In another part of Texas, there are right now, churches in several little towns, 20-30 miles apart. In their time of prosperity they probably averaged 100 members. Businesses have moved on, the population has dropped; children, if not their parents, have moved elsewhere for work.
    Since the churches never were very big, they didn’t build impressively in brick or stone, but even a modest structure requires some attention and so do the modest numbers of people.

    They are, as LWML used to say, “blooming where they are planted.” Some are even increasing their membership by ones and twos, minus the inevitable burials.

    Reality may be different where you are;
    one solution may not fit everywhere.

  11. @HL #10
    For what it’s worth, we have poor and elderly members that we drive to church and to the store and to the doctor.

    I’m glad that you are organized for helping members who need it! Not every congregation is, sad to say.

  12. The point is that any congregation ought to be so organized and together. If yours is not, why? What needs to be done? That’s where surveys do come in handy, to take a pulse. They are not perfect and they are not going to fix anything. But they can give you some ideas as to what is lacking and what is not. A congregation that is not caring for members while reaching out in mission to disciple and being a part of the community, is not a healthy congregation. it is not the church, as God intends the church to be.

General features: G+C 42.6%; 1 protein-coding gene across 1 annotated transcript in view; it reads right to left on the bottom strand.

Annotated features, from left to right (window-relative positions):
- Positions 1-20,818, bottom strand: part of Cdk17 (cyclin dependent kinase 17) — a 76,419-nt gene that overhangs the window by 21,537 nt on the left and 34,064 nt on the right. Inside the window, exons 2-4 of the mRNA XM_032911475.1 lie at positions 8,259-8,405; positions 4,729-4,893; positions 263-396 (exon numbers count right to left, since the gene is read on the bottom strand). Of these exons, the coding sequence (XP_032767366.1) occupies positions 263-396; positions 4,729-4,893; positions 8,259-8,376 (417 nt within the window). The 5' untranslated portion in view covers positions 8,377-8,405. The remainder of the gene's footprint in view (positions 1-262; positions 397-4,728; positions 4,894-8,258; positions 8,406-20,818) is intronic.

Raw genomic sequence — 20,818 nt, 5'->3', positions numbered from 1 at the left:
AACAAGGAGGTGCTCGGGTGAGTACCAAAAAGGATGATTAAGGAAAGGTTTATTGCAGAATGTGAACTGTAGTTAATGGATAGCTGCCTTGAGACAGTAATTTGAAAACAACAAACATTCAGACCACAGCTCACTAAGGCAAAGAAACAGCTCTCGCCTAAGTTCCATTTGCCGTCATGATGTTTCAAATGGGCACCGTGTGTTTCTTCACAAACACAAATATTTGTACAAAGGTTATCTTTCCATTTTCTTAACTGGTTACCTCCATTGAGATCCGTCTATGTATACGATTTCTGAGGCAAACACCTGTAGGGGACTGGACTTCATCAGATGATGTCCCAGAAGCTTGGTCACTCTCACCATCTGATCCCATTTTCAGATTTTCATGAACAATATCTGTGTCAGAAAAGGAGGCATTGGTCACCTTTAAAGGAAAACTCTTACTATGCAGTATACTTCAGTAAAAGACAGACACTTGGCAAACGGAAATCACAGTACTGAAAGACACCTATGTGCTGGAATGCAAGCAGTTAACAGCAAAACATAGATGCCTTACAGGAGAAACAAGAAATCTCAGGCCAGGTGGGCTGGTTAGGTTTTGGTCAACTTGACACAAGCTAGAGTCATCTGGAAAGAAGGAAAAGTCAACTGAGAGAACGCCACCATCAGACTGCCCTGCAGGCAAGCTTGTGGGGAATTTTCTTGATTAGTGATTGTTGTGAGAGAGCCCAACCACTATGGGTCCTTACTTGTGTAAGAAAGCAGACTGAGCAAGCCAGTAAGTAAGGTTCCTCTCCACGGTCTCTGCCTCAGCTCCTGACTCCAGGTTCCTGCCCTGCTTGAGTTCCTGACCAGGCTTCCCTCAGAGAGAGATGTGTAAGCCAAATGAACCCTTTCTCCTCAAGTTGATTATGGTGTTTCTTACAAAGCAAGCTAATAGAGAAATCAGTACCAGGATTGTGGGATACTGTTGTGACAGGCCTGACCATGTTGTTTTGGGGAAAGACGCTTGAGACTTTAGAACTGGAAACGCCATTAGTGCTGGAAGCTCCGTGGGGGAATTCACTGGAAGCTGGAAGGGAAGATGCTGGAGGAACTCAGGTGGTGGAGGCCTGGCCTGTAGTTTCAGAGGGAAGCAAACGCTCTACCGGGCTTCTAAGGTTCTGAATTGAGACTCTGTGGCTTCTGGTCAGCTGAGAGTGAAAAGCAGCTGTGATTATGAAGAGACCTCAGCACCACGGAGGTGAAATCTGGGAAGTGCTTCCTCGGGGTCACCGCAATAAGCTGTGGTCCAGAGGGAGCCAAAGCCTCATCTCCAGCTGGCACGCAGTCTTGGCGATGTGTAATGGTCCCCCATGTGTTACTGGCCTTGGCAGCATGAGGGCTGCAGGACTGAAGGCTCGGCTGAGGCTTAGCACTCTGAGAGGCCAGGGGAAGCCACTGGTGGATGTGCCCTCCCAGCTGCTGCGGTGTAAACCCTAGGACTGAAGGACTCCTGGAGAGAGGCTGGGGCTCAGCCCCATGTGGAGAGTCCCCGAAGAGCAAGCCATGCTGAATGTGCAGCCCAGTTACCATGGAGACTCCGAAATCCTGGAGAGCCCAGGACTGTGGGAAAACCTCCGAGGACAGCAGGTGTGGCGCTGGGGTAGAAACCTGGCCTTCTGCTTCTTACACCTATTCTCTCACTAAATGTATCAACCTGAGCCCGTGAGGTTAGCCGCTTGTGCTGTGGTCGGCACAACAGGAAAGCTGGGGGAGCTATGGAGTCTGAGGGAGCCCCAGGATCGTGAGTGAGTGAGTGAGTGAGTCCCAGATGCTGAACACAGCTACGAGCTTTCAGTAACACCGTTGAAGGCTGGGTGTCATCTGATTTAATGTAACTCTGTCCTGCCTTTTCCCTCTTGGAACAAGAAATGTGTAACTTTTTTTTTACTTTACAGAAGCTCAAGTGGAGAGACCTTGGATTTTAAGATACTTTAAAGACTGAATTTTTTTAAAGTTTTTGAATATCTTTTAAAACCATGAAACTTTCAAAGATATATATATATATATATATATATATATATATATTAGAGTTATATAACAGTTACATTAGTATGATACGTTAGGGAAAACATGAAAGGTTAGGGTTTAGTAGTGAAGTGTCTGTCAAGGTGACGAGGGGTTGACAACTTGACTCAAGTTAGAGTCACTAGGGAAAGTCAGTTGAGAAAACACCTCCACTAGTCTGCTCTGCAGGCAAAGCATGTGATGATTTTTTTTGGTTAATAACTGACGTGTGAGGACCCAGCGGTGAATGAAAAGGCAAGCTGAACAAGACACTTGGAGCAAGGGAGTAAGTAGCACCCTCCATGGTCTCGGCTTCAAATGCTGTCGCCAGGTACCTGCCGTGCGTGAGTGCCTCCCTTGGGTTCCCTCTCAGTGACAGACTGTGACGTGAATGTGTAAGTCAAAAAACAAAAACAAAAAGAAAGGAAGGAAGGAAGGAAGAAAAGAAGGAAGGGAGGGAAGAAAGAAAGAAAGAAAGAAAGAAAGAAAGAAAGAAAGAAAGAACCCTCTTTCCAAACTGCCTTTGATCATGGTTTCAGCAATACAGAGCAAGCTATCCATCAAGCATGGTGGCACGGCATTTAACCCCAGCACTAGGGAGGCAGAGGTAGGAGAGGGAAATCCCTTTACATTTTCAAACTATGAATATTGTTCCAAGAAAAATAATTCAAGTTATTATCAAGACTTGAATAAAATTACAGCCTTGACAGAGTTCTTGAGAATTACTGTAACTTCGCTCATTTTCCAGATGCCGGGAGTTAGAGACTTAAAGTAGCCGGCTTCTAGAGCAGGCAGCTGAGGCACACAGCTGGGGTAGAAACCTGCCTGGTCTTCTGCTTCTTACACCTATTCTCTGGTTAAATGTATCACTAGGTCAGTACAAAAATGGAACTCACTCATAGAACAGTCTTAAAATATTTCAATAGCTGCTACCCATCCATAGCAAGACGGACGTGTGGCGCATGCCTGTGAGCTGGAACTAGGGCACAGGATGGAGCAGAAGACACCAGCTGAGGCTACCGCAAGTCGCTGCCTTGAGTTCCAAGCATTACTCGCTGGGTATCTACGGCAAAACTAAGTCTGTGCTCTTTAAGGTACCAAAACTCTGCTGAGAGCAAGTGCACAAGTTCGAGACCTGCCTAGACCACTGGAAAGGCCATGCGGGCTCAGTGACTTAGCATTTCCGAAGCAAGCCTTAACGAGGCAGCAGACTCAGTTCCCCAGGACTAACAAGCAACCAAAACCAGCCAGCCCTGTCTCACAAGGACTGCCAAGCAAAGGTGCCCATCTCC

“So Christ himself gave the apostles, the prophets, the evangelists, the pastors and teachers, to equip his people for works of service, so that the body of Christ may be built up until we all reach unity in the faith and in the knowledge of the Son of God and become mature, attaining to the whole measure of the fullness of Christ.” (Eph 4:11-13)

    We are equipped for action, to serve others, not to take in our own personal salvation and cultivate some private relationship with God alongside others in the pews. Aging congregations tend to be reduced to pastors and recipients – they are past teaching, not sending, and not calling to the lost.

  13. @HL #13

    Aging congregations tend to be reduced to pastors and recipients – they are past teaching, not sending, and not calling to the lost.

    And they aren’t living expensively in nursing homes either! Some Pastors will concede that the occupants of nursing homes deserve Word and Sacrament (once a month) but apparently you think it’s too much for those who are elderly but still able to remain in their own homes to have their church to go to.

    Why?
    They’ll be dead soon enough and then you can do as you like with the “property”!

    Jesus commented on Pharisees who deprived their parents “for missions”. They called it “korban” and He didn’t think much of it.

    [Where are your own parents, I wonder?]